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Coronavirus Outbreak

Coronavirus Outbreak: Aaditya Thackeray Explains Maharashtra’s Plan For What Lies Ahead

Maharashtra Minister Aaditya Thackeray on testing, scaling up of COVID-19 facilities and plans to ease out lockdown as the coronavirus crisis in the state continues

Coronavirus Outbreak: Aaditya Thackeray Explains Maharashtra's Plan For What Lies Ahead
  • In Maharashtra, more than 52,000 people have been tested COVID-19 positive
  • As of May 26, Maharashtra has reported more than 1600 deaths
  • Aaditya Thackeray explains how state is planning to open up after lockdown

New Delhi: With the number of COVID-19 infection cases crossing the worrisome 50,000 mark in Maharashtra and out of which 31,000 are in Mumbai alone, NDTV spoke to Maharashtra Minister Aaditya Thackeray to know the overall situation in the state, what has been done till date to deal with the pandemic and when can Maharashtra see itself flattening the curve. As of May 26, more than 15,000 people have recovered while 1, 695 people were reported dead due to COVID-19, according to the Ministry of Health and Family Welfare.

Talking about the huge number of COVID-19 cases in the state, Maharashtra Minister Aaditya Thackeray said,

When we talk about the global pandemic, obviously it has spread everywhere and the work of government is not to keep the cases low in terms of stats. You can only keep the cases low after you have contained the spread. And that can only happen when you chase the cases, and Maharashtra is one of the states, which has till date not hid any figures. We are not scared of the rising numbers, we have told all our officers and health workers to go on and chase cases, as much as possible. We told them to do active testing, check people, be it in slums, housing societies or chawls, as testing is very important aT this crucial time. The number of cases is high all over the world, there is no denying that fact. No one can run away from that fact and no one can hide from it. All we have to do is to keep our citizens safe, we need to identify them and treat them properly. So, the more we will test, more cases will get highlighted.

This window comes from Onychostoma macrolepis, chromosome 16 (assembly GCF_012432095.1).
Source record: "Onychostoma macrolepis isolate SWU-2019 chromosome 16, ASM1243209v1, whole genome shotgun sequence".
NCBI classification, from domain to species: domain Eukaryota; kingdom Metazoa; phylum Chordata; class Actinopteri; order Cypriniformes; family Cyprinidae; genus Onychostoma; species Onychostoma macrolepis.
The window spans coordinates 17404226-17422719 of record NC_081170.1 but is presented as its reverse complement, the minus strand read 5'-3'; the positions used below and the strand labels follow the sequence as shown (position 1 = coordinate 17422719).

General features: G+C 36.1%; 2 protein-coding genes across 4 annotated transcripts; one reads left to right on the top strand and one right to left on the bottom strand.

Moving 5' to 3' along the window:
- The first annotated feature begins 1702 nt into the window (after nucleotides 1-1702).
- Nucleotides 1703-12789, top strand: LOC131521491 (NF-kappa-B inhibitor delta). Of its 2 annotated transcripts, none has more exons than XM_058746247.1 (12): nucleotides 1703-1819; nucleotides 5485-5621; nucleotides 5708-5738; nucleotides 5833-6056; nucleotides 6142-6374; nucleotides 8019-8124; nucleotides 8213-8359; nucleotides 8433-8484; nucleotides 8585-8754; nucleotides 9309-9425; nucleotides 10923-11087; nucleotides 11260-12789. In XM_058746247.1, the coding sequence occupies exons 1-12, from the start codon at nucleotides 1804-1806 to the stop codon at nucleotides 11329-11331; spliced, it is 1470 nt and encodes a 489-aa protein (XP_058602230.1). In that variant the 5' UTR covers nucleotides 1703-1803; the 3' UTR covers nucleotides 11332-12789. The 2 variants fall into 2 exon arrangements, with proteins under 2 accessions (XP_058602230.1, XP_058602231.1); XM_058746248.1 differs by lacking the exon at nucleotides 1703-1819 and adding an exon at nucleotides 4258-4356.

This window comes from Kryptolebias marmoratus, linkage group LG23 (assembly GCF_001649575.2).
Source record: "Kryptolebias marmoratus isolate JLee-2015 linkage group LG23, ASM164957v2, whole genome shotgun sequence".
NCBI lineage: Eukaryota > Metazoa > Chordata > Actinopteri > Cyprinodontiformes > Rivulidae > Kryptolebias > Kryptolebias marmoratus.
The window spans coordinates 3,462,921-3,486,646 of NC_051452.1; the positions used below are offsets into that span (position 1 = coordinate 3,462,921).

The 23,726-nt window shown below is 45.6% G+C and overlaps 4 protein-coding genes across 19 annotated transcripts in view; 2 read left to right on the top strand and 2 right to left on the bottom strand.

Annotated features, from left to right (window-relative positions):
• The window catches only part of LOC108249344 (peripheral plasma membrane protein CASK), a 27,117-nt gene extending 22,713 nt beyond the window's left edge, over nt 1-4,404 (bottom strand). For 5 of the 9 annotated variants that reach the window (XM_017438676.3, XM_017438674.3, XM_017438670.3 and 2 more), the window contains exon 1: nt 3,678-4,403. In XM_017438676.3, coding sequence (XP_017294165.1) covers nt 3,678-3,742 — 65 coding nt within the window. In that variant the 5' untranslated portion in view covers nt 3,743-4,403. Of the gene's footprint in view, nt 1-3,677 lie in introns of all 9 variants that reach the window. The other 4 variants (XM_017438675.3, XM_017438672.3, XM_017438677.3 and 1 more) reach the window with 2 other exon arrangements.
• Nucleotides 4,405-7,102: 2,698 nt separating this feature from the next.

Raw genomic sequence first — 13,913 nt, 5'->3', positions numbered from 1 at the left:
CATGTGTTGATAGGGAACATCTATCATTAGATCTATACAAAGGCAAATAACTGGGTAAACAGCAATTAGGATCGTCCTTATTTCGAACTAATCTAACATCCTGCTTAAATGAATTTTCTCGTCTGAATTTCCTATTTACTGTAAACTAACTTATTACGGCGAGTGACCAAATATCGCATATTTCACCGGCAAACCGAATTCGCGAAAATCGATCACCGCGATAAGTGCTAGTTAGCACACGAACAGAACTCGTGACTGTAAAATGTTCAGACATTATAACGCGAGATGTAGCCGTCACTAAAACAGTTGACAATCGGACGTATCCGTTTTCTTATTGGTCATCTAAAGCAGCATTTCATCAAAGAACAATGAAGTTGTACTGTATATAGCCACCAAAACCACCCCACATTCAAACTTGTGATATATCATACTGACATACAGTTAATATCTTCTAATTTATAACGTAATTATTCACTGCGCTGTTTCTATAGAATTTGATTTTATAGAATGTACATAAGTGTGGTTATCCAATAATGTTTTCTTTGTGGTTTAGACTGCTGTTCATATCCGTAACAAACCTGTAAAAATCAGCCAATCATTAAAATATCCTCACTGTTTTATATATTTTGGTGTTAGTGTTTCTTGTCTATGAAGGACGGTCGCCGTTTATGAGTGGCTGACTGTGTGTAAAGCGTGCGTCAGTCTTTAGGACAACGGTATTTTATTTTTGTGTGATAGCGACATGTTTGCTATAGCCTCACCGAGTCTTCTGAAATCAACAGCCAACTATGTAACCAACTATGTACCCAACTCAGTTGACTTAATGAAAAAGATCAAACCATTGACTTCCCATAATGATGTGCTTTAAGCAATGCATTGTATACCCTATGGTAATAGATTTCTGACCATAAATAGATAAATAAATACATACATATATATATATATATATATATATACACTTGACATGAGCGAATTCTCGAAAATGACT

Also Read: COVID-19 Outbreak: Maharashtra Government Issues Revised Guidelines For Lockdown 4.0

According to the Indian Council of Medical Research (ICMR), a total of 31 lakh (31,26,119) samples had been tested across India as of 9 am on May 26, out of which Maharashtra has tested 3,78,555 samples.

Talking about if Maharashtra has done enough testing or do they need to scale up their testing, Aaditya Thackeray added,

In a country likes our, with so much population and then in a state likes ours, which is the second most popular state in India, no matter how much you test, it will fall short. We cannot ever meet the number of people with a number of hospitals or beds. It is the work of government to do as much as they can, be it in terms of hospitals, private labs or government hospitals, one thing we can assure that we all are working together to do our best.

Also Read: Coronavirus Warriors: This Three-Year-Old Put On This Baking Cap To Raise Money For The Mumbai Police Foundation